Book Review: By Fire
Reviewed by Madeline Barbush
A hauntingly beautiful collection that explores the life of a daughter seeking love and reconciliation
By Fire is a fervid debut poetry collection, retracing the life of a youth growing up in southern Indiana with a father whose mental illness took the form of an overzealous belief that he was the prophet Elijah.
Slota delves into the complicated relationship with her mother, among other strong women in her life, and all the sorrow and yearning that her mother endured throughout the years. Slota instills in each of her poems not only a palpable feeling of devastation, but also, eventually, renewal. She earnestly exposes and examines a family’s secrets and vulnerabilities; she need only describe the mother’s hands or the change in the father’s eyes and hair for us to feel the weight of all their suffering at once.
Slota leaves us with an enduring impression of a life lived in rural Indiana in the 50s-70s. She makes sure that we see, hear, feel, the beauty of the town’s nature along with an undercurrent of despair and emotional turmoil.
In the third poem, “July,” she does this so expertly: “beyond the oak trees / a rooster’s ragged / edge of sound / hollow, desperate.” The distress creeps up, slowly, and then it shows itself full force as we get further along in the poetry. The fear she felt from her surroundings is mirrored in her poem’s imagery. “Bats”is a fine example of this: “Outside the window, / pink faces grin, / black wings flap upward / into moonlight.” The collection is steeped in the ambivalence of feelings growing up in this small town where nothing and everything happened.
The young daughter is the speaker in these poems, and she so ardently admires and respects her mother, and yearns for her mother’s love—who is tainted by the loss of her first son, the brother she never knew. This relationship hit me the deepest.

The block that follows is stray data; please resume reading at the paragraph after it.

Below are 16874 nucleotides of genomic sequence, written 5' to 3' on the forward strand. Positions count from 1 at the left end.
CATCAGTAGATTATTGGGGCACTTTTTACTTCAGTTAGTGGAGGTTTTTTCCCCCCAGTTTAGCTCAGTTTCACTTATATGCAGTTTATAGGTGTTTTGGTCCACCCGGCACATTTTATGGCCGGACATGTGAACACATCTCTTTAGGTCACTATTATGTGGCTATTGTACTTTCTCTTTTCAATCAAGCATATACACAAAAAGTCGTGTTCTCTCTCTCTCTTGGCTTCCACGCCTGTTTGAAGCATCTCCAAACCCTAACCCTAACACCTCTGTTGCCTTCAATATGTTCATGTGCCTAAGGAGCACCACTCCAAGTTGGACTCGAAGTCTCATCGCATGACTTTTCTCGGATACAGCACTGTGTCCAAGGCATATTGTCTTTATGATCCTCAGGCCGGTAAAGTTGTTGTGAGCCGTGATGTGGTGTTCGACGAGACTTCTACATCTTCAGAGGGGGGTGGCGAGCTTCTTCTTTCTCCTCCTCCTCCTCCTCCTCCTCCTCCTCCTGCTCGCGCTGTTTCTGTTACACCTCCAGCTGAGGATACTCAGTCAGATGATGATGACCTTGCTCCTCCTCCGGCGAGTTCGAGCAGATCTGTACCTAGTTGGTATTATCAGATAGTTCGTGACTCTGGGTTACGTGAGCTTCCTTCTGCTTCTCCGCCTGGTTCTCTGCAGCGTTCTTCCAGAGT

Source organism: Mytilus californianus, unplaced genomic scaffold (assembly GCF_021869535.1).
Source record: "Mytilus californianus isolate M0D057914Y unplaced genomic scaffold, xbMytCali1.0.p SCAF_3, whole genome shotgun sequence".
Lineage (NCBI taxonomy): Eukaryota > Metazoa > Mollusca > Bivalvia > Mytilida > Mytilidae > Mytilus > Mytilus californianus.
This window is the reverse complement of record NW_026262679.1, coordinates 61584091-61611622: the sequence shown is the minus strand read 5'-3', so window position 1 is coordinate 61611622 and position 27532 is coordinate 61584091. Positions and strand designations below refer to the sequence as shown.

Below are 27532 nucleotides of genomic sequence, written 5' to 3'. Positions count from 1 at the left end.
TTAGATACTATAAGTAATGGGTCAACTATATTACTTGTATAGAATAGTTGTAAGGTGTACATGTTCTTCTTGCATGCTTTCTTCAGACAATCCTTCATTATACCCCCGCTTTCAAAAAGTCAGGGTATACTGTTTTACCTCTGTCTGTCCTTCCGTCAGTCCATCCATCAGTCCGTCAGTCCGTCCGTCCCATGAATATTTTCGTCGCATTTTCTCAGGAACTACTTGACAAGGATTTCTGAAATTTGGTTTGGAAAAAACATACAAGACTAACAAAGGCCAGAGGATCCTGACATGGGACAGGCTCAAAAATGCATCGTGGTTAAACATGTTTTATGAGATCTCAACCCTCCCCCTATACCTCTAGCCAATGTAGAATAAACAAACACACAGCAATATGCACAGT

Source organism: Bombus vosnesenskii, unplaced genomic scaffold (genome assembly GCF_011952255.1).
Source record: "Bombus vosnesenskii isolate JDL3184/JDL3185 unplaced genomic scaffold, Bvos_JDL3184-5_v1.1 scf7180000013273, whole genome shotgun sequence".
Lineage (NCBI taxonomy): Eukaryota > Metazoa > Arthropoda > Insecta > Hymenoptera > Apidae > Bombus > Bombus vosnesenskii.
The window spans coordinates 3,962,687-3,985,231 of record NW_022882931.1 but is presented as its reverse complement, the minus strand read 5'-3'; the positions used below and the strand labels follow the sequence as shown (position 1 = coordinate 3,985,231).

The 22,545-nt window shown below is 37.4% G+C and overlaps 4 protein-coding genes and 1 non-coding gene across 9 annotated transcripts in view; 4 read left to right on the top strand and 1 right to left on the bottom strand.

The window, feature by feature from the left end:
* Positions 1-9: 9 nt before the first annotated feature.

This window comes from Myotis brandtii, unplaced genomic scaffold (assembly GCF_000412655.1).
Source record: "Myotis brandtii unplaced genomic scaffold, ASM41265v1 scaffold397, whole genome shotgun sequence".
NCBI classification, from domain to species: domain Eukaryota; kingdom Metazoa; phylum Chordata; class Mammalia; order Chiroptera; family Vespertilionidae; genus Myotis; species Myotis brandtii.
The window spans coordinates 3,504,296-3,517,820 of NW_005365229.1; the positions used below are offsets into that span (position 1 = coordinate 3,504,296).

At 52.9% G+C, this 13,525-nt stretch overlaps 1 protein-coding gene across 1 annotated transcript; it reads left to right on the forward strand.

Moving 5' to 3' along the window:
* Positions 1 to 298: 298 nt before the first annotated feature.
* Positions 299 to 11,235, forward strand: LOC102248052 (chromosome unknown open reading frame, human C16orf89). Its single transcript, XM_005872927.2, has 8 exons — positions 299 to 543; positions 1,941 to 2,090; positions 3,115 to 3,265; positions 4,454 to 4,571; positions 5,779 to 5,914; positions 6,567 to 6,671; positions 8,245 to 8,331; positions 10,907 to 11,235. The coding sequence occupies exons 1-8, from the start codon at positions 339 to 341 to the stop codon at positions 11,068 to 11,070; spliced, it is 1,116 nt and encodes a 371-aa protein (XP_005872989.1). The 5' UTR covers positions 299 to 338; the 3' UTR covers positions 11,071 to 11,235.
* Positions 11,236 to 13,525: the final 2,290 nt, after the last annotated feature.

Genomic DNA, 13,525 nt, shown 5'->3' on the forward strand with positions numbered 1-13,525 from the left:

Slota captures that plunging feeling of dread that comes over you when you learn something new and shocking about the one person you thought you knew completely.
From the first poem to the last the speaker is searching for an understanding of her mother. Looking back into her memory, she recalls the moments her mother had to send her father away. She remembers flashes like her mother gathering up some photographs, his radio and his false teeth, right before she put him in the ambulance.
The speaker doesn’t grasp it then, but later she knows fully well why her mother must send her father away. She morphs seamlessly from a young girl desperately confused by her mother’s sorrow into a mature woman who recognizes her mother as a strong, protective force in her life and home. I relate fully to this recognition, and I’m sure so many others will too.
By Fire does justice to the life of those with mental illnesses and the effects it has on loved ones. The safety she feels with her mom, versus the unsafe feeling of being with her father, is heart-wrenching, but Slota sets out to portray this truth of a life. The harm the father might have inflicted is outweighed by the love, and by the end of her book she creates a dynamic and complex understanding of feelings for him.
This morphing of the father-daughter relationship is beautiful and haunting, and just another example among the many of why By Fire is an exceptional work of poetry. I recommend this book to anyone interested in exploring the duality of one woman’s life: pain and beauty, self loathing and loving, death and rebirth.
There is both a silence and a bellowing call in each of these poems: the silence to quiet out the cries of pain, and the bellowing call for love. She paints a life with so many brilliant colors that all fade at once before brightening up again.
Publisher: Atmosphere Press
Print Length: 88 pages
Thank you for reading Madeline Barbush’s book review of By Fire by Rhonda Harris Slota! If you liked what you read, please spend some more time with us at the links below.